Residents that make up the Congress Park Neighbors met with the developers of the proposed Walmart at 9th Avenue and Colorado Boulevard on Wednesday night.
Prior to the meeting, 245 Congress Park residents filled out a survey.
Nearly three out of four admitted to having shopped at Walmart. Three out of four also, "strongly opposed" Walmart being built at 9th Avenue and Colorado Boulevard.
"I think they'd be against Walmart whether they shop there or not," said developer Jeff Fuqua. "They have an issue with Walmart."
About 200 Congress Park residents packed a conference room at National Jewish Health to officially state a position on the proposal for city council to consider.
"I've learned about Walmart's business practices, but I no longer shop at Walmart," said former Walmart shopper Denis Moynihan.
Impact On Trader Joe's Location
The Walmart itself would sit just off 9th Avenue and Albion Street, one block east of Colorado Boulevard.
Besides the Walmart, the proposal also includes shops, restaurants and a natural food store. The developer mentioned four options for that specialty store:
-Kroger Fresh Fare
-The Fresh Market
-Natural Grocers by Vitamin Cottage
Trader Joe's may instead open a location at 8th Avenue and Colorado Boulevard. If Trader Joe's chooses that location instead, the developer will choose from the other three stores for the 9th Avenue and Colorado Boulevard spot.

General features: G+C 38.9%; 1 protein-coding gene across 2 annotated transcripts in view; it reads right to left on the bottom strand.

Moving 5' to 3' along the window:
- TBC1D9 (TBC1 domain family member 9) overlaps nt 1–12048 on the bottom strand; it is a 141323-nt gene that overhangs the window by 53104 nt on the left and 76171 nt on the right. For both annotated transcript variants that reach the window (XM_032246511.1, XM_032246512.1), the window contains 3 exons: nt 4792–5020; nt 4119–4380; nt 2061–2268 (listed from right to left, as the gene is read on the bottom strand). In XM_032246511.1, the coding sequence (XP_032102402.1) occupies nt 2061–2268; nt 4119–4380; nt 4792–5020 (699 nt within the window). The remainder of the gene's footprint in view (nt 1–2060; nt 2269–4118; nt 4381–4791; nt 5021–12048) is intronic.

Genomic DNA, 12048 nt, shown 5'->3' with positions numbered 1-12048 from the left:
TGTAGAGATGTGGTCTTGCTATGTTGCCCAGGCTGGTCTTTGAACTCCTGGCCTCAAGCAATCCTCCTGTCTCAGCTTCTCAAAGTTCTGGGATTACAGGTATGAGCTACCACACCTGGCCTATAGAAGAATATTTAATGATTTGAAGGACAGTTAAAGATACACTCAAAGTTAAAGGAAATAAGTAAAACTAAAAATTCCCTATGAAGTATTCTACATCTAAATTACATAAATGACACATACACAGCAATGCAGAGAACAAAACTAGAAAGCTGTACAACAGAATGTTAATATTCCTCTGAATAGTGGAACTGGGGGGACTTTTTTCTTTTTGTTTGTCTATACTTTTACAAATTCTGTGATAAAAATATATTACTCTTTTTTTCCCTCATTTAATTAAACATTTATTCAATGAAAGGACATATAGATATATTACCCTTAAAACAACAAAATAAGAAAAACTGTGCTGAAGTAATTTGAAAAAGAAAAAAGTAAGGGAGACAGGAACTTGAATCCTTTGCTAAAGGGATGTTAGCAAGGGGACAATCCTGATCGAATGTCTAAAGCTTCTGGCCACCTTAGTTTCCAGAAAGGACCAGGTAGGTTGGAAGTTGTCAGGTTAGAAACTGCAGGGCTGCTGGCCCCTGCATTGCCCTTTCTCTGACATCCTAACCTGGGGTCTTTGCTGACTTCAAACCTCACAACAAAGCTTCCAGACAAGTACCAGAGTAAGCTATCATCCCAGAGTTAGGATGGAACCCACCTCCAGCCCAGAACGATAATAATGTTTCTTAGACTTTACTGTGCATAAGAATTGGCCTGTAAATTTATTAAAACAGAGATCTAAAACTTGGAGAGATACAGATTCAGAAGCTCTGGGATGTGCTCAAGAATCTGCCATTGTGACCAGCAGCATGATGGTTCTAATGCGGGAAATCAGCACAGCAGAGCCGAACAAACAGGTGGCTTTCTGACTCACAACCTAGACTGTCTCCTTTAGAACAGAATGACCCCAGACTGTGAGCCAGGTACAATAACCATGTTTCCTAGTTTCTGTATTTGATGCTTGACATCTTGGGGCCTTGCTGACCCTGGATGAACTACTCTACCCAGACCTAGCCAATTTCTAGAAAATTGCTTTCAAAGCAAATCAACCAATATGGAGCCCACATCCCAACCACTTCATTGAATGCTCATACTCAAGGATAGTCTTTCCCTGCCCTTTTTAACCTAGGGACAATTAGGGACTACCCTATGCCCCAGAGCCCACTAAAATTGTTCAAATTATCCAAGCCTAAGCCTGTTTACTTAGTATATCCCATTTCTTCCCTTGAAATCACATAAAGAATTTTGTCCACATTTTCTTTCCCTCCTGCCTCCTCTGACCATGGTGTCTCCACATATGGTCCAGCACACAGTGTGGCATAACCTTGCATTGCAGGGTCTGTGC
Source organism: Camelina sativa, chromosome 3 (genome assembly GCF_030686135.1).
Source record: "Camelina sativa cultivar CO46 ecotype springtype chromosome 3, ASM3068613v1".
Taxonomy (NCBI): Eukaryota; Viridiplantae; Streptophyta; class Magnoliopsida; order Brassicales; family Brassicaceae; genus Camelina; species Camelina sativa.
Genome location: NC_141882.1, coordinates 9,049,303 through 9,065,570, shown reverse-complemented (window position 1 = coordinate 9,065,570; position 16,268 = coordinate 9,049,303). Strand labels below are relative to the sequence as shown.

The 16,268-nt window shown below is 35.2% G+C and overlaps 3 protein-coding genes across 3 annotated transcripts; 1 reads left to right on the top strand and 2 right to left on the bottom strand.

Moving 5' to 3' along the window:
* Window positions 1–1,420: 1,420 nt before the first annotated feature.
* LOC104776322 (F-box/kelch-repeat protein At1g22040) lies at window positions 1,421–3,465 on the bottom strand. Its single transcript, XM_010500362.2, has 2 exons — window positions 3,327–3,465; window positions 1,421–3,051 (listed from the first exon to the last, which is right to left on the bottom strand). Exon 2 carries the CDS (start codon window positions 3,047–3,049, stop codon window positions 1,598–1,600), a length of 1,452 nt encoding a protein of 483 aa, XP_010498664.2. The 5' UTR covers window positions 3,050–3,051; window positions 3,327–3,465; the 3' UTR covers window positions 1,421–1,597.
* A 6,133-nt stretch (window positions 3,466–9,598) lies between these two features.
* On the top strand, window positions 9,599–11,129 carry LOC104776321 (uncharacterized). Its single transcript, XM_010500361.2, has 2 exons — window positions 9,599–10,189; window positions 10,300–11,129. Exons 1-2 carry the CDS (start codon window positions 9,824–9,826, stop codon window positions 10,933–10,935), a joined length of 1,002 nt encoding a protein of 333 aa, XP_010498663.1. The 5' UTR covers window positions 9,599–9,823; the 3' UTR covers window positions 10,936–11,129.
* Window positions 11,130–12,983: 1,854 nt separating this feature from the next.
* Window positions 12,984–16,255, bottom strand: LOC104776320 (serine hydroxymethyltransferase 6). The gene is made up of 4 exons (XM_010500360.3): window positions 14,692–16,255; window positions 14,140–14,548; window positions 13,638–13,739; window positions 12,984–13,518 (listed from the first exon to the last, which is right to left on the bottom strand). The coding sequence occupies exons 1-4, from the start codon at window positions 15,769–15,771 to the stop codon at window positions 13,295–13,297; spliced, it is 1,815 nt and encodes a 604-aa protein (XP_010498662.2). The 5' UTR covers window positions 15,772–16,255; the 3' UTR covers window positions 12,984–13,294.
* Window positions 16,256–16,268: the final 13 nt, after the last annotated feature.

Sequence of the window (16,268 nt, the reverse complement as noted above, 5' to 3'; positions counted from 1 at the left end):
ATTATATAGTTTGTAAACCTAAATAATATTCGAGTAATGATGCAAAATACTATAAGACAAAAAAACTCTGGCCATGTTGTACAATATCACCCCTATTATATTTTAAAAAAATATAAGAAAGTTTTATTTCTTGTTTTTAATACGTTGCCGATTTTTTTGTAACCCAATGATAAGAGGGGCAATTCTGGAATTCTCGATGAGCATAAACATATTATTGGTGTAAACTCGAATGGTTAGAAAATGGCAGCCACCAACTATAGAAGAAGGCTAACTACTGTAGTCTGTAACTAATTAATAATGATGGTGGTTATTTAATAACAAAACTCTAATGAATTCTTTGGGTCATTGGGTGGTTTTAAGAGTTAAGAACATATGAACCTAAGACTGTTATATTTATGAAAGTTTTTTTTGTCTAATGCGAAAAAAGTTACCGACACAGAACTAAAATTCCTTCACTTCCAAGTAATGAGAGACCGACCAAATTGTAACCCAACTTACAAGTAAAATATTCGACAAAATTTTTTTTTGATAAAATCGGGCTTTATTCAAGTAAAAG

What Proposed Walmart Would Not Include
The representative from Walmart told the residents that this location would not be a full-sized Walmart that they may be used to seeing. It would be 119,000 square feet, the fourth smallest in Colorado. The representative also said it would not include:
-Outdoor Garden Center
-Drive Thru Pharmacy
-Liquor License (except for 3.2% beer)
-No front-end kiosks (nail salons/banks)
Residents who attended the meeting still were not swayed.
"I would like to see it look a lot more like high end residences, maybe senior housing (and) high-end restaurants," said Rita Highfield.
The proposal to demolish the existing University Hospital and develop the land is estimated at more than $30 million.
"There's no other developer trying to buy this site, since we came on. There's no one interested. It's really that complicated and that expensive," said Fuqua.
Traffic Improvements Included In Proposal
As part of the proposed development, Fuqua said road changes would be made.
He said the project would add a deceleration lane and acceleration lane at 8th Avenue and Colorado. A new street would be created between 8th and 9th Avenues. He also said the light cycle would be re-timed at 9th Avenue and Colorado Boulevard.
There are a few more public hearings, including a September 6 meeting about traffic, before city council gets a chance to vote on the proposal.
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